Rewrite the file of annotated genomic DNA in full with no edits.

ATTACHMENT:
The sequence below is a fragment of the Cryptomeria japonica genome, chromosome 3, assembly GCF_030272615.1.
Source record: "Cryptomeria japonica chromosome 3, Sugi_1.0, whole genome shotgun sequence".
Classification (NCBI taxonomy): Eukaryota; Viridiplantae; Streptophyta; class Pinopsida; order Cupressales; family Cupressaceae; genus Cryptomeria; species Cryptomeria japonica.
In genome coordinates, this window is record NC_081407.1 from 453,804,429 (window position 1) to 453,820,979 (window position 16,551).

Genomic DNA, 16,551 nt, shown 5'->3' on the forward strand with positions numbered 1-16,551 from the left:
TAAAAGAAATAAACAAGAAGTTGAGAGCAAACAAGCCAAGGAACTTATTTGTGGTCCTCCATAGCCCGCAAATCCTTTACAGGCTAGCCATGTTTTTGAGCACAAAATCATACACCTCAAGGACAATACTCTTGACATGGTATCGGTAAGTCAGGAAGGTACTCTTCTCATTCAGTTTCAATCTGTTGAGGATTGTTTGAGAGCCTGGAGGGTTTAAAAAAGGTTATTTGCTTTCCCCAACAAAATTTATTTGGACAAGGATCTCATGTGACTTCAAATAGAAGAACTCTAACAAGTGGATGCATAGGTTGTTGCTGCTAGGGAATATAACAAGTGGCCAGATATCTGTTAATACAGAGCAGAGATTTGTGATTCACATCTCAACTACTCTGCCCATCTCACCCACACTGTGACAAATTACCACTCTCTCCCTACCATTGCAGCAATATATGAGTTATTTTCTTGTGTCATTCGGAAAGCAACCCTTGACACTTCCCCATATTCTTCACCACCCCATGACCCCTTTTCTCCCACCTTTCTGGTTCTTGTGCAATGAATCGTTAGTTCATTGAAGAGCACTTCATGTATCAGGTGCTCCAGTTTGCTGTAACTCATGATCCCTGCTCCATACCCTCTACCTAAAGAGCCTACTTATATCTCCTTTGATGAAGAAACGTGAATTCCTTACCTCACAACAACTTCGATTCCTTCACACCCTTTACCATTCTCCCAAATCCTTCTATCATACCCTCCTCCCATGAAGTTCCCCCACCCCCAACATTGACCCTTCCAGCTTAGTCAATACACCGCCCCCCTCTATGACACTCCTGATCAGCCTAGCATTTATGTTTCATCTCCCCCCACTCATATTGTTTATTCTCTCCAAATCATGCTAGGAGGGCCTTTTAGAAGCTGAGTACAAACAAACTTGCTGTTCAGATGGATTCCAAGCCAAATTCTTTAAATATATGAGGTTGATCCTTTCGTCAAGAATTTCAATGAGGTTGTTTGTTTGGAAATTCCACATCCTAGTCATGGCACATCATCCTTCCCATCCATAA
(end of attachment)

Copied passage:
The sequence below is a fragment of the Cryptomeria japonica genome, chromosome 3, assembly GCF_030272615.1.
Source record: "Cryptomeria japonica chromosome 3, Sugi_1.0, whole genome shotgun sequence".
Classification (NCBI taxonomy): Eukaryota; Viridiplantae; Streptophyta; class Pinopsida; order Cupressales; family Cupressaceae; genus Cryptomeria; species Cryptomeria japonica.
In genome coordinates, this window is record NC_081407.1 from 453,804,429 (window position 1) to 453,820,979 (window position 16,551).

Genomic DNA, 16,551 nt, shown 5'->3' on the forward strand with positions numbered 1-16,551 from the left:
TAAAAGAAATAAACAAGAAGTTGAGAGCAAACAAGCCAAGGAACTTATTTGTGGTCCTCCATAGCCCGCAAATCCTTTACAGGCTAGCCATGTTTTTGAGCACAAAATCATACACCTCAAGGACAATACTCTTGACATGGTATCGGTAAGTCAGGAAGGTACTCTTCTCATTCAGTTTCAATCTGTTGAGGATTGTTTGAGAGCCTGGAGGGTTTAAAAAAGGTTATTTGCTTTCCCCAACAAAATTTATTTGGACAAGGATCTCATGTGACTTCAAATAGAAGAACTCTAACAAGTGGATGCATAGGTTGTTGCTGCTAGGGAATATAACAAGTGGCCAGATATCTGTTAATACAGAGCAGAGATTTGTGATTCACATCTCAACTACTCTGCCCATCTCACCCACACTGTGACAAATTACCACTCTCTCCCTACCATTGCAGCAATATATGAGTTATTTTCTTGTGTCATTCGGAAAGCAACCCTTGACACTTCCCCATATTCTTCACCACCCCATGACCCCTTTTCTCCCACCTTTCTGGTTCTTGTGCAATGAATCGTTAGTTCATTGAAGAGCACTTCATGTATCAGGTGCTCCAGTTTGCTGTAACTCATGATCCCTGCTCCATACCCTCTACCTAAAGAGCCTACTTATATCTCCTTTGATGAAGAAACGTGAATTCCTTACCTCACAACAACTTCGATTCCTTCACACCCTTTACCATTCTCCCAAATCCTTCTATCATACCCTCCTCCCATGAAGTTCCCCCACCCCCAACATTGACCCTTCCAGCTTAGTCAATACACCGCCCCCCTCTATGACACTCCTGATCAGCCTAGCATTTATGTTTCATCTCCCCCCACTCATATTGTTTATTCTCTCCAAATCATGCTAGGAGGGCCTTTTAGAAGCTGAGTACAAACAAACTTGCTGTTCAGATGGATTCCAAGCCAAATTCTTTAAATATATGAGGTTGATCCTTTCGTCAAGAATTTCAATGAGGTTGTTTGTTTGGAAATTCCACATCCTAGTCATGGCACATCATCCTTCCCATCCATAA